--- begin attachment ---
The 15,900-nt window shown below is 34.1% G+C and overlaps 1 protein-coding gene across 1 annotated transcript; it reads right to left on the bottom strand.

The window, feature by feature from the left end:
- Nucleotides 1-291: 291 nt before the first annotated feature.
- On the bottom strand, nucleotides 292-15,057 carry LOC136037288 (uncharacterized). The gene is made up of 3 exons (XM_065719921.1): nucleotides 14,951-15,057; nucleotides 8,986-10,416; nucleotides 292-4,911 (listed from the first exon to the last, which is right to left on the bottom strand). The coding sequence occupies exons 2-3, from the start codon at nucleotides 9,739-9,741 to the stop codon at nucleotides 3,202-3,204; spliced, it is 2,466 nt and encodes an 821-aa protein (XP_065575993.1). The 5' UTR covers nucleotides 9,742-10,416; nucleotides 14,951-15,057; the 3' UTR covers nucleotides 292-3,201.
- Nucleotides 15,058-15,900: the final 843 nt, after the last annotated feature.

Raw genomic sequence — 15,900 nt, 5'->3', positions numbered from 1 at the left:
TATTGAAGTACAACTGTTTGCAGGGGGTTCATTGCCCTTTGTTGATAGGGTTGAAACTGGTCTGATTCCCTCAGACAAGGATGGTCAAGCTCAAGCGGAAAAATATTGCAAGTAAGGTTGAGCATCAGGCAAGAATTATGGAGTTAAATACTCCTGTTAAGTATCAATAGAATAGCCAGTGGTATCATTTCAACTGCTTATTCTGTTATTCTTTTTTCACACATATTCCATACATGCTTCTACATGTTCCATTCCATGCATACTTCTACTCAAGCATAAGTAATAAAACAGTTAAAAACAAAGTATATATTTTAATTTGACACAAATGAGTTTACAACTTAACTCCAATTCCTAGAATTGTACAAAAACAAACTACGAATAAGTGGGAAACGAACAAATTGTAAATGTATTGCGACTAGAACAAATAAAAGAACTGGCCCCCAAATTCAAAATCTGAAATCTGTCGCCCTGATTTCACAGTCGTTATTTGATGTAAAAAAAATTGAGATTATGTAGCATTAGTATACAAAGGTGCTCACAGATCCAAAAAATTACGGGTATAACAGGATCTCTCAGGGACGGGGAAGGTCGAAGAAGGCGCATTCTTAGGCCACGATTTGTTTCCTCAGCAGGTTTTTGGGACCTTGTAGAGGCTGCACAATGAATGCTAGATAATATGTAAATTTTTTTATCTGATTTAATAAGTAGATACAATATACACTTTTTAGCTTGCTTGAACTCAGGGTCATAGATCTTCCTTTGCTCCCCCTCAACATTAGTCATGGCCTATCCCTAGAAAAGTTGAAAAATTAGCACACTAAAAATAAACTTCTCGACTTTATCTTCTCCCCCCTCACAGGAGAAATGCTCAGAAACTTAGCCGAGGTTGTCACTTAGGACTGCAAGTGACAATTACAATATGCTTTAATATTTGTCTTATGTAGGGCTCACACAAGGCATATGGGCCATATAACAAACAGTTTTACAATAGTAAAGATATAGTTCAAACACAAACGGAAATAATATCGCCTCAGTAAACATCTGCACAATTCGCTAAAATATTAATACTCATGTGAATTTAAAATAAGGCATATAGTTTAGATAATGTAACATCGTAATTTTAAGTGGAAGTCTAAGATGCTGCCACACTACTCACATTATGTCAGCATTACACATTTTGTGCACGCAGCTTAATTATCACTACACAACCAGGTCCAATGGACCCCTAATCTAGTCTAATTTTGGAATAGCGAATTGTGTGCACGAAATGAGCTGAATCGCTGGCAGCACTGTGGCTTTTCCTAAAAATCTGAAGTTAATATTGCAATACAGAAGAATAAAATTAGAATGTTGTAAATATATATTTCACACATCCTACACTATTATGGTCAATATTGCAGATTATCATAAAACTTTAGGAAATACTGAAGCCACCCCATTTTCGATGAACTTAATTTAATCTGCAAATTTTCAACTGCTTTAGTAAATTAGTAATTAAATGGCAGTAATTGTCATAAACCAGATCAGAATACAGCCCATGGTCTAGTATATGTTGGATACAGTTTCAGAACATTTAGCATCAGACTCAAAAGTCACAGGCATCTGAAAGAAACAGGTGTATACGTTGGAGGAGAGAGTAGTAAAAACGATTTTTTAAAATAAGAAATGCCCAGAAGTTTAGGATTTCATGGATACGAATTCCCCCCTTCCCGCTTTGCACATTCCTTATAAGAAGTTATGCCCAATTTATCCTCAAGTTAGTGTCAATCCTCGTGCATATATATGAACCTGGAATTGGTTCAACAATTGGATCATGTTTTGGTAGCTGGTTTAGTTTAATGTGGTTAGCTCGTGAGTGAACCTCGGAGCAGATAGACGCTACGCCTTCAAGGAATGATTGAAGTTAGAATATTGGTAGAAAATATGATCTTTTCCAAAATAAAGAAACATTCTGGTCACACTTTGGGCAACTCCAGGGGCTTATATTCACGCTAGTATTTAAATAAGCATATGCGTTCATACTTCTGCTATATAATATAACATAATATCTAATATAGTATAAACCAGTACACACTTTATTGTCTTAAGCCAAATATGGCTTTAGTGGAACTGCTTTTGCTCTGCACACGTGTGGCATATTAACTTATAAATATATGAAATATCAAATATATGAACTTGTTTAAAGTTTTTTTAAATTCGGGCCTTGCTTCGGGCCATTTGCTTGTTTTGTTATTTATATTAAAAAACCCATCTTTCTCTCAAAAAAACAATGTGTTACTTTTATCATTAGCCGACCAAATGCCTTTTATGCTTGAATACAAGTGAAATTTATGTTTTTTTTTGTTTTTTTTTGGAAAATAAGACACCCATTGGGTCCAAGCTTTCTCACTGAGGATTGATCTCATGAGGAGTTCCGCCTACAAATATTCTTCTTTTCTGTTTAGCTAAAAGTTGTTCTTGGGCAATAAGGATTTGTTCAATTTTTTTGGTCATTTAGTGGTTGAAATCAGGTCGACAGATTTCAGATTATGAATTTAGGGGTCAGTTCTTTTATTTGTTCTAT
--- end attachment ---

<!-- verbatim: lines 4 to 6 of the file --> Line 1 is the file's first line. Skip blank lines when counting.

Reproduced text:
- On the bottom strand, nucleotides 292-15,057 carry LOC136037288 (uncharacterized). The gene is made up of 3 exons (XM_065719921.1): nucleotides 14,951-15,057; nucleotides 8,986-10,416; nucleotides 292-4,911 (listed from the first exon to the last, which is right to left on the bottom strand). The coding sequence occupies exons 2-3, from the start codon at nucleotides 9,739-9,741 to the stop codon at nucleotides 3,202-3,204; spliced, it is 2,466 nt and encodes an 821-aa protein (XP_065575993.1). The 5' UTR covers nucleotides 9,742-10,416; nucleotides 14,951-15,057; the 3' UTR covers nucleotides 292-3,201.
- Nucleotides 15,058-15,900: the final 843 nt, after the last annotated feature.

Raw genomic sequence — 15,900 nt, 5'->3', positions numbered from 1 at the left: